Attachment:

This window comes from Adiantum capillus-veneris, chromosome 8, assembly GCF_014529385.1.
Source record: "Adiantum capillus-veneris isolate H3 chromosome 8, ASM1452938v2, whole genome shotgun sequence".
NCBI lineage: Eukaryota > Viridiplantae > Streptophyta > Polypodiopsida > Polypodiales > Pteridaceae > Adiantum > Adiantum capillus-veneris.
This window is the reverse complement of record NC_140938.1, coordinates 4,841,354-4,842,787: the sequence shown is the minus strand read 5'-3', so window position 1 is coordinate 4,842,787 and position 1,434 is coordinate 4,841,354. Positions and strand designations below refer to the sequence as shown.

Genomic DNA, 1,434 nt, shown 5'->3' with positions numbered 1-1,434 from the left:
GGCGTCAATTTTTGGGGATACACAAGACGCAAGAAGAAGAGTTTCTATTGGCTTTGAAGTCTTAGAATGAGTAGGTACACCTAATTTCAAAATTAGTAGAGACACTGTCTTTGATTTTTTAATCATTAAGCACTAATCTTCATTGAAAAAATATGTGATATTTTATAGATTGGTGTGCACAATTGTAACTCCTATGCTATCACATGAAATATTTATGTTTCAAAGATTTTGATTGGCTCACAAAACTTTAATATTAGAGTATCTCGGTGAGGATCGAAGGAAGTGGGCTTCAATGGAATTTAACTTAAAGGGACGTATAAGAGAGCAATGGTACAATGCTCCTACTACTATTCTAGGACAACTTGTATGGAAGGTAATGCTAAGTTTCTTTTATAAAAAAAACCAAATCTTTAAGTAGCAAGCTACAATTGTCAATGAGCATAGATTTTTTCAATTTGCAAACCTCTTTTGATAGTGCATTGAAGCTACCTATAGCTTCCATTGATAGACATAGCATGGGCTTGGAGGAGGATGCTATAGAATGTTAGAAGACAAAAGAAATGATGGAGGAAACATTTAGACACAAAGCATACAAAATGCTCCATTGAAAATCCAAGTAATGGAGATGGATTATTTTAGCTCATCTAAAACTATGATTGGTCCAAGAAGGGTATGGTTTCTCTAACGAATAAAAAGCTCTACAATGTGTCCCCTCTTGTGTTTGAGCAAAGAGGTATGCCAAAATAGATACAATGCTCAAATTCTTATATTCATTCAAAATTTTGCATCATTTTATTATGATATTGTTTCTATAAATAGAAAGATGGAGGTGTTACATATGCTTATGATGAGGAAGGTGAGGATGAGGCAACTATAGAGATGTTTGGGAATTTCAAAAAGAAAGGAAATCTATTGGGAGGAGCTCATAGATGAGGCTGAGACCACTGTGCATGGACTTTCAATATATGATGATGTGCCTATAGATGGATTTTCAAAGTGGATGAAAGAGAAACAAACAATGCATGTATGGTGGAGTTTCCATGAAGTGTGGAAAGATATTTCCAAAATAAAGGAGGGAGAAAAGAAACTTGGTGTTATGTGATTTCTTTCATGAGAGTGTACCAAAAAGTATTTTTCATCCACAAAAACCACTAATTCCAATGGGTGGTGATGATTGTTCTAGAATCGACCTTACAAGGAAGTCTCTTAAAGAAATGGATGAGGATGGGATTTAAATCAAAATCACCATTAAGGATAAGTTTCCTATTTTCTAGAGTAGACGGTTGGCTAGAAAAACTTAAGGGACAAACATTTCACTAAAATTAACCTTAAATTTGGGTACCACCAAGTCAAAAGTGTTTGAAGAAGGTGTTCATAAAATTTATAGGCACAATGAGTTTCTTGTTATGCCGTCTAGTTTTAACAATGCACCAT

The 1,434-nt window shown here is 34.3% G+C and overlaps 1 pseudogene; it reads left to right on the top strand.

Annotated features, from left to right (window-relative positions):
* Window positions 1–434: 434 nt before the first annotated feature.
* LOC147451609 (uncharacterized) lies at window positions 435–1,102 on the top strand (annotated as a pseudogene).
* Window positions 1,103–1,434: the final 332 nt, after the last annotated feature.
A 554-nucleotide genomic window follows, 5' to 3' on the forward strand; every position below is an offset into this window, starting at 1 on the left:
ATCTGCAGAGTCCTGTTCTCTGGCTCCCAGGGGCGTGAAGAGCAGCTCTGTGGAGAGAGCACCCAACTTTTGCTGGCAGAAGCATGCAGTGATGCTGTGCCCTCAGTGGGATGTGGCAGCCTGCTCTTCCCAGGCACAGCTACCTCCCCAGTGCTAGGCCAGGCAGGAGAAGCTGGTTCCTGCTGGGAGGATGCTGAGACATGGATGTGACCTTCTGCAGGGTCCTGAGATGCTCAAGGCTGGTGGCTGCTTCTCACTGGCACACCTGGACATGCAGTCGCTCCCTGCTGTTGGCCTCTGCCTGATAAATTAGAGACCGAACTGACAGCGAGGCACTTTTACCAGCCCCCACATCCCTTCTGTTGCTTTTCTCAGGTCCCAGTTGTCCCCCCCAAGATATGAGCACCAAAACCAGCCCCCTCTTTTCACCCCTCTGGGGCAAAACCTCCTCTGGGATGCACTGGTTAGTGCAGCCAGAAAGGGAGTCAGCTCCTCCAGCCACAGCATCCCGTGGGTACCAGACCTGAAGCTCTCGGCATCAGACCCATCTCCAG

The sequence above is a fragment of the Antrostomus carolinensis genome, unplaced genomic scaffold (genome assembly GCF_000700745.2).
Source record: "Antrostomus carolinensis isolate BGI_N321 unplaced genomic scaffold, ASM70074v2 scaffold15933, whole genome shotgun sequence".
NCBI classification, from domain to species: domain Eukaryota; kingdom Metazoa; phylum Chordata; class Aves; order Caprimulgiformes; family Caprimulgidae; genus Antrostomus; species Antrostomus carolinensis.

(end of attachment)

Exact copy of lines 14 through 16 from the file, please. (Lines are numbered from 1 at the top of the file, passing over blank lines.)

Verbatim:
The sequence above is a fragment of the Antrostomus carolinensis genome, unplaced genomic scaffold (genome assembly GCF_000700745.2).
Source record: "Antrostomus carolinensis isolate BGI_N321 unplaced genomic scaffold, ASM70074v2 scaffold15933, whole genome shotgun sequence".
NCBI classification, from domain to species: domain Eukaryota; kingdom Metazoa; phylum Chordata; class Aves; order Caprimulgiformes; family Caprimulgidae; genus Antrostomus; species Antrostomus carolinensis.